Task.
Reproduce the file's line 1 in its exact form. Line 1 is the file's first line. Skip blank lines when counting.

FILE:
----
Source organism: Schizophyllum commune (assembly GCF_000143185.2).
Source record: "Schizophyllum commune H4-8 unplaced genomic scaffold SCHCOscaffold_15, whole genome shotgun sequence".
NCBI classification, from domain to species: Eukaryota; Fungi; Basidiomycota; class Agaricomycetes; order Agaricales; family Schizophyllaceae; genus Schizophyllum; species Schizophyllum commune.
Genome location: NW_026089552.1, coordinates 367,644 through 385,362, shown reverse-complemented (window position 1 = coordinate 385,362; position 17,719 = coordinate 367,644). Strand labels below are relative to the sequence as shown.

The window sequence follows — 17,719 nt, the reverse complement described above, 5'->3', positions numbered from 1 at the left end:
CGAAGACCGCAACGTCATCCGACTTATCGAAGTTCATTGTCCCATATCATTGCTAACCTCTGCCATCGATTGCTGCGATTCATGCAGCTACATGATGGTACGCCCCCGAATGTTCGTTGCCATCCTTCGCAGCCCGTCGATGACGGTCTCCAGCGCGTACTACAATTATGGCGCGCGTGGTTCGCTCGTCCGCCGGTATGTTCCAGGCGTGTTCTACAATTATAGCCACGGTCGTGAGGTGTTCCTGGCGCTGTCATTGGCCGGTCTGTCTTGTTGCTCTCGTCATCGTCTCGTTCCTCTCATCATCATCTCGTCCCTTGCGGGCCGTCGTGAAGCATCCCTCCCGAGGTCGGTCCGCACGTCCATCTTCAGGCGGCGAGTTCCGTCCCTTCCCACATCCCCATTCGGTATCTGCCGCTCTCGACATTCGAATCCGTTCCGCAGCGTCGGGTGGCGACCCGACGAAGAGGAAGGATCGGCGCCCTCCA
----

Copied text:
Source organism: Schizophyllum commune (assembly GCF_000143185.2).